A lot of the time when I am trying to get through a really tough time with depression and anxiety I will describe it to someone as ‘like climbing a mountain.’ It’s one way to try and get across to someone else just how difficult and impossible surviving feels. Well, I’ve now climbed a mountain and I can tell you that suffering from depression and anxiety is nothing like it.
Two weeks ago I climbed to the peak of Jebel Toubkal in the Atlas Mountains. It is the highest peak in North Africa at over 4,000m. I was terrified about it from the moment I got to the airport to fly out to Morocco. However at the airport I met the other 9 people that would be going with me. Even though climbing the mountain made my lungs hurt and my legs so tired they shook, those people helped me every step of the way. When I was scared climbing down they showed me where it was safe to step and held my hand. When I wanted to give up they set the pace walking in front of me. When I was tired they told me I was doing a good job and that I could do it.
Anxiety and depression are different. They’re lonely. The worst days I have are when I am alone. A lot of people don’t understand that depression strips you of all your motivation, good and bad. This week has been tough as I have had no motivation. When I wake up I feel like I haven’t slept but I know I have to go to work. However the fear of getting fired, losing my income, and therefore my flat, doesn’t kick in. I feel nothing. There are also lots of things I really want to achieve, but there is this force holding me down and making me impotent. I know I’m not just being lazy because the guilt from not doing things is crippling.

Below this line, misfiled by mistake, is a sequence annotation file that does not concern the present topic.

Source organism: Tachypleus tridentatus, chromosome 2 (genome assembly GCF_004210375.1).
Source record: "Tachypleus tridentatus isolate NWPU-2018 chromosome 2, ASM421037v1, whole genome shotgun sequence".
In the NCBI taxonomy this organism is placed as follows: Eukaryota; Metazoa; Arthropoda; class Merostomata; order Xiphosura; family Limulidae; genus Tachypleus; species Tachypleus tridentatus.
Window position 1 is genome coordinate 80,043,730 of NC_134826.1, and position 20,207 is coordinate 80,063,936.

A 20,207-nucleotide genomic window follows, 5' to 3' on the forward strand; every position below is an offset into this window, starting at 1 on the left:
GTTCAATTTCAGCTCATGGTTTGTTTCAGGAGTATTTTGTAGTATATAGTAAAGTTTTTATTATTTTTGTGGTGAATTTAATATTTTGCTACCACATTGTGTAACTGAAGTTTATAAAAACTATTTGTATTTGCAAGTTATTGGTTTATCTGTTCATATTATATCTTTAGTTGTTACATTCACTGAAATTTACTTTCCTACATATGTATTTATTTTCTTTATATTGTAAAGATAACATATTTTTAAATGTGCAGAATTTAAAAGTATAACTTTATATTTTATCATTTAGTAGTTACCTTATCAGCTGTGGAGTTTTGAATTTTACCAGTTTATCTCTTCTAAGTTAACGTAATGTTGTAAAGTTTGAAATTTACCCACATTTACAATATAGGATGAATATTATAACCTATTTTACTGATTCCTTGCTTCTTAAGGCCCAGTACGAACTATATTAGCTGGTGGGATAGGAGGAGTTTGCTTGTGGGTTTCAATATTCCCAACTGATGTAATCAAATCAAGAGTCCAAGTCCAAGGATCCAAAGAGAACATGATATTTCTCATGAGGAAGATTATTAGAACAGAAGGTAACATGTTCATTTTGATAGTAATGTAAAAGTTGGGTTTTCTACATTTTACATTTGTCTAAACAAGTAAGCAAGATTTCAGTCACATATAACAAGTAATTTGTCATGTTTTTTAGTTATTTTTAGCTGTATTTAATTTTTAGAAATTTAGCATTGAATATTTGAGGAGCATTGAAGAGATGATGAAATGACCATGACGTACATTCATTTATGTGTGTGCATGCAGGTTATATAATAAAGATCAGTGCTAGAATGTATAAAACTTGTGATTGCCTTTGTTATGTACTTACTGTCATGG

When I go to see psychiatrists, psychologists and mental health nurses they often ask me what my ideal treatment would look like and up until now I haven’t really known what to tell them. Now though I really think the best support to keep me living my life as normally as possible would be the help of other people like on the mountian. When I can’t cope in the morning someone coming in and making me breakfast and a cup of tea and laying my clothes out would be amazingly useful. Someone telling me I’m doing really well just for taking the little steps of getting out of bed and brushing my teeth. Unfortunately I don’t think community care for mental health will have the investment to allow this kind of thing any time soon. Hopefully this might give some people an idea of how they can help friends or relatives who might be struggling.